In life, we are always learning. Whether it’s learning to walk, learning our times tables, learning to accept failure or learning how to do our jobs, our brains are naturally hungry for more knowledge.
While it’s our job as parents to teach our children the many things that they need to know (not an easy feat!), it’s also important to encourage them to learn things for themselves. It’s key that we show them that we love learning things for ourselves too.
Where is the (Learning) Love?
Babies and toddlers have an innate curiosity about the world around them, soaking up new information like sponges. They love to investigate their surroundings and develop their abilities.
However, somewhere along the way, this natural love for learning is often lost. This tends to happen during their school years when learning starts to feel like a job or a chore. There are books to read, tests to complete and skillsets to master, which can leave kids feeling overwhelmed and often dreading the thought of learning.
Well, parents, it’s time to bring back the fun in learning and instil this innocent love of learning that our babies and toddlers knew so well.
Here are a few ways to do this:
1. Model a Love of Learning
We are our children’s foremost teacher. Sure, they go to school, but the majority of learning happens at home, with us. If they see you furthering your learning, they may want to do it too.
On the rare occasion when I actually sit down to read a book, my kids will often grab their own books and join me. I know my kids won’t do this forever – one day they will be teens and I won’t be ‘cool’ to hang out with anymore. But, for now, if I’m keen to try something new and expand my skillset, then the kids are usually on board too. Talk about things you are learning, and show them that you are always wanting to learn new things, whether that be trying a new recipe, researching a destination for your next holiday, or simply helping them with their science project. Show them that you love learning new things, and that you are inquisitive. Inquisitive minds love learning.
2. Be Aware of How Children Learn
Children and teens learn in five main ways: by seeing, hearing, exploring, experimenting and asking questions. Give them opportunities to do all five at home.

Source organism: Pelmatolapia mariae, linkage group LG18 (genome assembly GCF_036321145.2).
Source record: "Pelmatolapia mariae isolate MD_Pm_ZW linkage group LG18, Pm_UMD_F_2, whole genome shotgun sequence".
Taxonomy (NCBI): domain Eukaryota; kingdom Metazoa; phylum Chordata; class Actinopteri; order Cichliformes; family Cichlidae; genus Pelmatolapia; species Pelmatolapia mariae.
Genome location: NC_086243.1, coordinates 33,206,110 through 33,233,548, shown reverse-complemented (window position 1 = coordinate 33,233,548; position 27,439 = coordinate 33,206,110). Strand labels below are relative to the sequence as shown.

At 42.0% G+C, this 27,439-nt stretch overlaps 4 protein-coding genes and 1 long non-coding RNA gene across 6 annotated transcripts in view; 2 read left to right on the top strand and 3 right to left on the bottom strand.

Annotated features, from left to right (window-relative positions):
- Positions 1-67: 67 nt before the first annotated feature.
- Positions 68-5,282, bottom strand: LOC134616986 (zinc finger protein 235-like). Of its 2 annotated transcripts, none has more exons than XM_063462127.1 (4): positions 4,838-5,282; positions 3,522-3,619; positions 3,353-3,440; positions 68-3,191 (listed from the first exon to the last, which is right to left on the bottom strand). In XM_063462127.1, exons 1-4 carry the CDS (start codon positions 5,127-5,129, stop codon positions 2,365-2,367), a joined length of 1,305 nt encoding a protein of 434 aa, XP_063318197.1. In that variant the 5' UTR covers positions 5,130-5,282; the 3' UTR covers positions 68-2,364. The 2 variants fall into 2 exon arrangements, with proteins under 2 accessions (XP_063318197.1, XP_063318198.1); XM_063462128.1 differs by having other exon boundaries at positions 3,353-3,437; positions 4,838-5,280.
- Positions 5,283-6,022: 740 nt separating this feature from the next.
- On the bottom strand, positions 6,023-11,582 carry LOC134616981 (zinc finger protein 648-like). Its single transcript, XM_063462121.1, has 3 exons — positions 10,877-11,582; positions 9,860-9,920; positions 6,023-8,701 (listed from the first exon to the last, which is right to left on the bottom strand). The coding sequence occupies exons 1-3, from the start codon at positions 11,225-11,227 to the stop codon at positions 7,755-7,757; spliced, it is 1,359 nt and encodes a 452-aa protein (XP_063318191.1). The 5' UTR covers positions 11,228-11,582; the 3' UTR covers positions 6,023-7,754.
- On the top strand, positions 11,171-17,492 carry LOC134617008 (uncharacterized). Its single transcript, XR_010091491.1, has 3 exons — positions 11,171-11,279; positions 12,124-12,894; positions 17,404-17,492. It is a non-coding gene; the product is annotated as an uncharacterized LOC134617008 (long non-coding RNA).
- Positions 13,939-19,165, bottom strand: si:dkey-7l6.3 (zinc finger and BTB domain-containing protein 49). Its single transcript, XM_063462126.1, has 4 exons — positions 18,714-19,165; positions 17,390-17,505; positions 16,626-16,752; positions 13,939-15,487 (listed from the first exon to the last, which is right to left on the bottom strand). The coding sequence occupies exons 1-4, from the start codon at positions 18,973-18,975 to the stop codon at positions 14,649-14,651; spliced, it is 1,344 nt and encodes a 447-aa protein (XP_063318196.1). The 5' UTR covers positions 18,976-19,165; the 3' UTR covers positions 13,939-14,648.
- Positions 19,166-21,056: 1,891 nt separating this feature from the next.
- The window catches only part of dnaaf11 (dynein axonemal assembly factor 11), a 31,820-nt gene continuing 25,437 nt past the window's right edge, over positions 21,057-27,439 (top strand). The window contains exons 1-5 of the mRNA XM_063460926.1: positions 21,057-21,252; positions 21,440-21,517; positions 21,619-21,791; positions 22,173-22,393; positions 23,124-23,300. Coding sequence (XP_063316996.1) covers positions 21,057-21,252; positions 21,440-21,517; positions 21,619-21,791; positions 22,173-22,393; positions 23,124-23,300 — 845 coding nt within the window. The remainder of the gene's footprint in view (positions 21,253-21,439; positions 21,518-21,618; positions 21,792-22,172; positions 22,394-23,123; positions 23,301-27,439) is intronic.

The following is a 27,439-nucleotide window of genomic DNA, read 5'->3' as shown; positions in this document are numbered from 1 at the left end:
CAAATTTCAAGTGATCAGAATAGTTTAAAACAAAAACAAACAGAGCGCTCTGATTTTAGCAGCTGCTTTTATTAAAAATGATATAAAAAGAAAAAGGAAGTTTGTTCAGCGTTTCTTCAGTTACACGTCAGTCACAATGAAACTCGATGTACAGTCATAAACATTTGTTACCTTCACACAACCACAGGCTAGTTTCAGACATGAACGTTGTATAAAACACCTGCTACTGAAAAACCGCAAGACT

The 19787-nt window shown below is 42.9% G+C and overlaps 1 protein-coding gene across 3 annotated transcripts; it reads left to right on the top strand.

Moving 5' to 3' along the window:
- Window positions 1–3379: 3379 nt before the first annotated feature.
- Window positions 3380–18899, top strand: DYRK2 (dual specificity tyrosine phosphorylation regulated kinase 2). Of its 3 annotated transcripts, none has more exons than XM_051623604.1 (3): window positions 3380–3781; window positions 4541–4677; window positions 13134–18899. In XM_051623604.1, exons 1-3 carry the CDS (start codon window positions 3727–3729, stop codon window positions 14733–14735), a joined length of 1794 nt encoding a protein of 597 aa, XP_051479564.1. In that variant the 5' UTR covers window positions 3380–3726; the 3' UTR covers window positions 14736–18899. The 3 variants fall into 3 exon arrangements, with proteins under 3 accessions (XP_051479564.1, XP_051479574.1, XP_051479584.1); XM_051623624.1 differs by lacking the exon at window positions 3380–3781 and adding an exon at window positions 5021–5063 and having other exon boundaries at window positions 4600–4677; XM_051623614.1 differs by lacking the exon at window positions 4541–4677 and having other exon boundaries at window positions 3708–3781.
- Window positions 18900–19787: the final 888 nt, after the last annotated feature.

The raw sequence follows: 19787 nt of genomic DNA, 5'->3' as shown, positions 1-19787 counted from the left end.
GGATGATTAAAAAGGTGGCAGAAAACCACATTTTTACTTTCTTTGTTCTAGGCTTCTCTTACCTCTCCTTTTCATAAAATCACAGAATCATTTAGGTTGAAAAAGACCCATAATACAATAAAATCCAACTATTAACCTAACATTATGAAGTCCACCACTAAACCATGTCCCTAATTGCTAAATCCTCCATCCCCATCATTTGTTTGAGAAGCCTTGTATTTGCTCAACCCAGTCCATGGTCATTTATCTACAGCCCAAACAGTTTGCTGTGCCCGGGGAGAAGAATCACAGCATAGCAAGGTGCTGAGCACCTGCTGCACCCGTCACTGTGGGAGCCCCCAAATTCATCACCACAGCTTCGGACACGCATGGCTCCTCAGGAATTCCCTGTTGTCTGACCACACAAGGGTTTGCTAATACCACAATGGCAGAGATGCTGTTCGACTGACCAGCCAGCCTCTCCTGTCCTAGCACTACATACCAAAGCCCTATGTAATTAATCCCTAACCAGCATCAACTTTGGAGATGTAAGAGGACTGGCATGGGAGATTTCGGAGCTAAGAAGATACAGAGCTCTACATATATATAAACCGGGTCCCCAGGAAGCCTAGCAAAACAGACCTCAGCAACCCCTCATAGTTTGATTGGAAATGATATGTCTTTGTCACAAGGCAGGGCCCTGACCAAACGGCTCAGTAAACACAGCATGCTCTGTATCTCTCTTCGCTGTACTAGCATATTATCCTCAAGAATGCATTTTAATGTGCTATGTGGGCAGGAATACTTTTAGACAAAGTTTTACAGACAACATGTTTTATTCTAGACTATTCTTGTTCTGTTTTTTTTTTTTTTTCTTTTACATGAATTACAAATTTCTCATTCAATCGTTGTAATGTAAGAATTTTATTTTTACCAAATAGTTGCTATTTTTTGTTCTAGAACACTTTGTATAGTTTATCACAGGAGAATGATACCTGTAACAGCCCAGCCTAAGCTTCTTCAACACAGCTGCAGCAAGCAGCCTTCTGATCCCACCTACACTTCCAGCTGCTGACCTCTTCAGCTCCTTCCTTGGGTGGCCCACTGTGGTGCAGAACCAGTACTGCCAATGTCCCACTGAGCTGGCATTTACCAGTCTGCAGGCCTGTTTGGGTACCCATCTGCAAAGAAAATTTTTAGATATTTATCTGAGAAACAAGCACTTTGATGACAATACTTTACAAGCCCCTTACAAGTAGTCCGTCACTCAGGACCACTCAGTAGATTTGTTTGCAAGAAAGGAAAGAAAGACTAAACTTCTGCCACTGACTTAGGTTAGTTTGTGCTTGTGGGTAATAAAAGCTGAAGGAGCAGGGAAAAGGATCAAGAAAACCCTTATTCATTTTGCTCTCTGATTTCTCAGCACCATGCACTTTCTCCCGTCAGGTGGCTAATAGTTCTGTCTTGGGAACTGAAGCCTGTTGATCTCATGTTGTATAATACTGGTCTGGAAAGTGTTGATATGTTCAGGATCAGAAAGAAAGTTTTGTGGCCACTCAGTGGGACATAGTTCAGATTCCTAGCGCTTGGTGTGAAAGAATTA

3. Teach them to be Active Learners
There are always opportunities to learn more. If your kids have a question and you don’t know the answer, look it up (Captain Google to the rescue). Your kids will soon want to do this themselves. Allowing them to seek out answers rather than just accepting that they don’t know is a great way to encourage your children to love learning.
4. Think Outside the Book
Get creative at home by looking for ways to help further their skills in fun, exciting ways. I make treasure hunts in the backyard for my kids. With every clue, I’ll use maths equations that they need to solve in order to find the next clue. My kids absolutely love doing them and I love that they have to do maths (and work together) to uncover the prize.
5. Discover their Interests
Help your child discover what they love doing, reading, writing and watching, and build on that. If your child is learning about a certain piece of history, take them to the museum. If they’re learning about ecosystems and native animals, take them to the zoo. If your child loves watching kids on YouTube, help them learn how to make their own videos (or at least teach them how to use the video function on the iPad without posting it to YouTube).
Or, enrol them in PakMag’s new online course for kids that teaches children how to master video recording. Email firstname.lastname@example.org to find out more.
6. Learn through Experiences
We learn new things by doing them, so get them out to explore. You don’t have to be constantly teaching them, asking them questions or grilling them about what they are learning. Let them explore, play and come to you with questions. This takes the pressure off and helps instil their sense of wanting to learn.
7. Support their Schooling
Some kids love school. Others do not. But, regardless of how they feel about it, they have to go. School teaches them so much more than just basic numeracy and literacy skills and, although it can be a bit tricky and tedious at times, it’s part of being a kid. Make the schooling experience positive by asking them about it, keeping up to date on what they are doing and, if you can, volunteering when they need parent helpers.
8. Encourage Relaxation Time Too
If your kids are getting burnt out, give them a break. We all need time to just chill out, give our minds a break and absorb everything.
I will give my kids a ‘mental health day’ once or twice a year where they can stay home with me for the day, but only if they promise not to fight and to do something creative together. They always do and they always return to school the next day feeling a little more refreshed and ready to learn.
9. Nurture their Curious Natures
The best way to bring back that innocent love of learning that our babies and toddlers possessed is to let our kids be kids.
Let them explore and experiment, even if it means a big mess to clean up. Encourage them to ask questions, even if you need to pull out the computer to find the answer (hey, at least it’s not an Encyclopedia). Let them do things for themselves, even if it takes FOREVER to get it done.
Support their interests, no matter how quirky they are. Reassure them that it’s important to explore what we don’t know. Most importantly, remind them that you are always right there, ready to offer a helping hand if they get stuck. And don’t forget, monkey see, monkey do; role model a love of learning and your children will likely follow suit.